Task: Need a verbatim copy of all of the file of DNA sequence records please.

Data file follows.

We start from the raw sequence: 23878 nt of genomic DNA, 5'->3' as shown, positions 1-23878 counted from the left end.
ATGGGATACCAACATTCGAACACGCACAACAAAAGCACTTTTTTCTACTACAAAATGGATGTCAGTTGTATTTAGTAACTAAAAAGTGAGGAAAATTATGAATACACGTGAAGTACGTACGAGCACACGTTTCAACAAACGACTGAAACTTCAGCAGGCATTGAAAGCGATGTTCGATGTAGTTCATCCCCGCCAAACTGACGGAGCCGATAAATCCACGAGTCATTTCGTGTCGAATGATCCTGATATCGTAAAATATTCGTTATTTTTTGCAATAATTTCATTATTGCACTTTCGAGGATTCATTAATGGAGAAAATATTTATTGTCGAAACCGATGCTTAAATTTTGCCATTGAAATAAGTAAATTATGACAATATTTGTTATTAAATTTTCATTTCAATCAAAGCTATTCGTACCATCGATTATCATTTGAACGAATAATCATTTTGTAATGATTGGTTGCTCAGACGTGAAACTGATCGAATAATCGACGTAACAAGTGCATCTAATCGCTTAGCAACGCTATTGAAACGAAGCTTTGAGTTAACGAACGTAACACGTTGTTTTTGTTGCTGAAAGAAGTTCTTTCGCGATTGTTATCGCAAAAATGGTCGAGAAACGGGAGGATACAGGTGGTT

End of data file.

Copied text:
We start from the raw sequence: 23878 nt of genomic DNA, 5'->3' as shown, positions 1-23878 counted from the left end.
ATGGGATACCAACATTCGAACACGCACAACAAAAGCACTTTTTTCTACTACAAAATGGATGTCAGTTGTATTTAGTAACTAAAAAGTGAGGAAAATTATGAATACACGTGAAGTACGTACGAGCACACGTTTCAACAAACGACTGAAACTTCAGCAGGCATTGAAAGCGATGTTCGATGTAGTTCATCCCCGCCAAACTGACGGAGCCGATAAATCCACGAGTCATTTCGTGTCGAATGATCCTGATATCGTAAAATATTCGTTATTTTTTGCAATAATTTCATTATTGCACTTTCGAGGATTCATTAATGGAGAAAATATTTATTGTCGAAACCGATGCTTAAATTTTGCCATTGAAATAAGTAAATTATGACAATATTTGTTATTAAATTTTCATTTCAATCAAAGCTATTCGTACCATCGATTATCATTTGAACGAATAATCATTTTGTAATGATTGGTTGCTCAGACGTGAAACTGATCGAATAATCGACGTAACAAGTGCATCTAATCGCTTAGCAACGCTATTGAAACGAAGCTTTGAGTTAACGAACGTAACACGTTGTTTTTGTTGCTGAAAGAAGTTCTTTCGCGATTGTTATCGCAAAAATGGTCGAGAAACGGGAGGATACAGGTGGTT